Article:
A Sgt. Rock comic without the artistic presence of Joe Kubert is likely doomed to failure -- or at least doomed to constant comparisons -- and Billy Tucci is smart enough to deal with the Kubert situation in the first panel of page one. He gives us a character drawing a picture of Kubert's Rock, immediately signaling to the reader that Kubert's version may be the "fictional" one, and Tucci's is the "real" story of the World War II hero, complete with digital painting and plenty of photo-reference.
That Kubert-looking Sgt. Rock is the best thing in the comic, sadly.
Tucci, who apparently wrote and illustrated this series as a tribute to the real men and women who fought in World War II, gives us an achingly sincere story here, about the burden of leadership and the sacrifice of war, but his digitally-colored pencil drawings make the whole first issue appear far too light and ephemeral. While Kubert's Rock may be the fictional version within the reality of "The Lost Battalion," Tucci's Rock is the one who seems insubstantial and ill-defined. He pales next to the stark humanity and vibrant brush-strokes of Kubert's best work, and though part of the charm of this series is that we're seeing a very different take on a classic character, it's not an interesting take at all. Tucci's Rock is a limp, Hollywood movie version of a tough military guy, spouting cliches and taking us on a tour of Omaha beach as if we were on a middle school field trip. Sure, there's bloodshed and violence, but even that is sanitized and reminiscent of an earlier John Wayne era of wartime media representations.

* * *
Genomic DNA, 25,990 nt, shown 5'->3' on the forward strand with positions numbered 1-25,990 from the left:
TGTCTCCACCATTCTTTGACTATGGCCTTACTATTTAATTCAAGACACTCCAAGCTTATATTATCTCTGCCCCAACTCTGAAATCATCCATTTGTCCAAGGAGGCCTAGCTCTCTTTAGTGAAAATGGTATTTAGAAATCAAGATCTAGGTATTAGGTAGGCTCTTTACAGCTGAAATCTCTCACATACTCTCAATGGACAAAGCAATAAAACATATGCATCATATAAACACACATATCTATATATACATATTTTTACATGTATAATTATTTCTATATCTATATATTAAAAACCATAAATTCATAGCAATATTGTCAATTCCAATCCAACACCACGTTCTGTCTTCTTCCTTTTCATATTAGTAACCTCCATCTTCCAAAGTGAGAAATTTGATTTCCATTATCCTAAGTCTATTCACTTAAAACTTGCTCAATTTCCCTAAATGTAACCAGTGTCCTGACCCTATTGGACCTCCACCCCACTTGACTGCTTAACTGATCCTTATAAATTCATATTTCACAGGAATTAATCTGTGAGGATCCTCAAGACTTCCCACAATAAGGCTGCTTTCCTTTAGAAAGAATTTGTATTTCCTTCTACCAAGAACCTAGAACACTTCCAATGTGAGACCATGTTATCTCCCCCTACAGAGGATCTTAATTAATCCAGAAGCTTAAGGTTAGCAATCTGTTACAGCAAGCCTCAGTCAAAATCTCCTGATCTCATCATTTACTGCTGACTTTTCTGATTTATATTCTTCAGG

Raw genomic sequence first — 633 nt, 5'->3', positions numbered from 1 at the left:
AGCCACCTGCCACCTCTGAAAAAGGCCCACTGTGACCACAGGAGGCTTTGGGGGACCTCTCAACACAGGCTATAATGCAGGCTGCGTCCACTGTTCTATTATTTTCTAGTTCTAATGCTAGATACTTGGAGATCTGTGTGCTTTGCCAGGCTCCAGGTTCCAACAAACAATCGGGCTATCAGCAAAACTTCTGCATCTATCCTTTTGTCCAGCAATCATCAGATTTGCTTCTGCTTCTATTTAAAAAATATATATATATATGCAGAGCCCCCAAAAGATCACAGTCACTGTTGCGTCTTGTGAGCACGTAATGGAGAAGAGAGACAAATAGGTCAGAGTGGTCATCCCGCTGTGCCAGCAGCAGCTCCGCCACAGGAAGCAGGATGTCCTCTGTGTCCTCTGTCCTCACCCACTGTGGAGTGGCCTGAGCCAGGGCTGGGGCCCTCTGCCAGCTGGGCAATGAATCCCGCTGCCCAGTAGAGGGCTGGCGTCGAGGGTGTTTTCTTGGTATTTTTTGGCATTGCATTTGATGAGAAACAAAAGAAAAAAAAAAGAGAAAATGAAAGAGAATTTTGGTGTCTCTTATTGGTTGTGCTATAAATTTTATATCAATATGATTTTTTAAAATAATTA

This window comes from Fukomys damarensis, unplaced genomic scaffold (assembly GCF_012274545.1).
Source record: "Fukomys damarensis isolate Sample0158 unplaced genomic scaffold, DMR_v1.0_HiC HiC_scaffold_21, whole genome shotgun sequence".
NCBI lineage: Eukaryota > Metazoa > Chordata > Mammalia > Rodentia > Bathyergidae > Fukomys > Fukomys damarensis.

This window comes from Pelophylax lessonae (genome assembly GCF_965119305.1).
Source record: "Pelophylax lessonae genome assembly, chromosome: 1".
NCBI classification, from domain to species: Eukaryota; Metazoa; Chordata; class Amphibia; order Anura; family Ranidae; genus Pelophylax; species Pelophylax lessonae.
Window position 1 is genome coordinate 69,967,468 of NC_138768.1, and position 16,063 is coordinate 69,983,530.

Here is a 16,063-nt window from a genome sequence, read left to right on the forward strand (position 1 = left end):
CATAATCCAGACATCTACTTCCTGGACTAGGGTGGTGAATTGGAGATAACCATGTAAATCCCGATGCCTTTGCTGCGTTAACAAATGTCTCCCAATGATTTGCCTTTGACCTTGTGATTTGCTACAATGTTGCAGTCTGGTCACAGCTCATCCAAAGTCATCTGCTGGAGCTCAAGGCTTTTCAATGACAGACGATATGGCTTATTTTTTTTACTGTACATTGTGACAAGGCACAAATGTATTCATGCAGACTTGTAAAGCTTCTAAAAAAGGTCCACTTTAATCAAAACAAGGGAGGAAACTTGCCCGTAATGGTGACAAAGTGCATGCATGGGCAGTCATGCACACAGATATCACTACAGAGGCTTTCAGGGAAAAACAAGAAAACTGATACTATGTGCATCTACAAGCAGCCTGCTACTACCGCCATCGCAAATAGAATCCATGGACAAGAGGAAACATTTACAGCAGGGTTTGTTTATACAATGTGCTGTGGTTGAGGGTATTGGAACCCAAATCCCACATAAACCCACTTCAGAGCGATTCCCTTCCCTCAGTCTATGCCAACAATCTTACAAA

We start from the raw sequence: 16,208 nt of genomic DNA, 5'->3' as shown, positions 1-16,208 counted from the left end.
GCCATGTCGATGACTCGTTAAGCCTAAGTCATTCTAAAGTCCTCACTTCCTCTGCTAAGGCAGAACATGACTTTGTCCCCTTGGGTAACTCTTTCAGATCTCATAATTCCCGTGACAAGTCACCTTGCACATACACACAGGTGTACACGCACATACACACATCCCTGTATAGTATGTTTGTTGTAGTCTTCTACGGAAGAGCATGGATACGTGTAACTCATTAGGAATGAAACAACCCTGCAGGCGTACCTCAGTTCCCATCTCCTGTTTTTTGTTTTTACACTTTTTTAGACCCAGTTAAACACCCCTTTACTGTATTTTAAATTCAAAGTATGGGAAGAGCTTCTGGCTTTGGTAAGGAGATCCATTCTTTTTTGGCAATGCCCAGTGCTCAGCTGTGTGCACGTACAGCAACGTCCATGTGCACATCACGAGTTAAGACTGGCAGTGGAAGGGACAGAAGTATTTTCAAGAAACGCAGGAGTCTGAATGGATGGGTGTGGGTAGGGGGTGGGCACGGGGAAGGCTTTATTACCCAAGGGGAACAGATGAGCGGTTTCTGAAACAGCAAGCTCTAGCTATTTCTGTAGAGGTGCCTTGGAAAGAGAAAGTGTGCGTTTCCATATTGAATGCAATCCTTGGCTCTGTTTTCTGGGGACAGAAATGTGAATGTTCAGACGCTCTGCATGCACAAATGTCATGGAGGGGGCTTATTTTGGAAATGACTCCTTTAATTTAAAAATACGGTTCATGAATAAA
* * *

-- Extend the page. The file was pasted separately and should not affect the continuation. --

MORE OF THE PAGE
Well, all except for the panel on page six that recalls the famous cover image of Oliver Stone's "Platoon," an iconic pose that was mocked repeatedly in this summer's "Tropic Thunder." Such connotations do little to help Tucci's cause here, since all it does is call attention to his own penchant for photo-reference and reminds us that the whole comic is little more than a collection of retread war scenes. A bit of "Saving Private Ryan" here, a bit of "Band of Brothers" there.
And throughout the issue, Tucci insists on text-heavy narration from the point of view of correspondent Joseph Kilroy. Kilroy's not much of a writer, with phrases like "the most holocaustic piece of earth that brought me face to face with death" and "the grizzled sergeant's transmission was lost to me amid the deafening roar of battle." His inability to write less-than-turgid prose doesn't prevent him from writing a lot of it, and the comic suffers under the weight of the poor narration. Maybe Kilroy's writing is supposed to be terrible, but if so, why include so damn much of it?
If there's a bright spot here it's that Tucci has set up this series to be as much about Sgt. Rock's struggle with the systems of war -- the commanding officers and their petty narrow-mindedness seem to be the primary antagonist, even in the aftermath of a German-led slaughter. That's not an uncharacteristic approach for a war story, but it's the only interesting thing going on here, and such conflict might allow Tucci to provide new shades to the Sgt. Rock character. But that's pure speculation, as there's little in issue #1 to indicate that the remaining issues will be worth your time.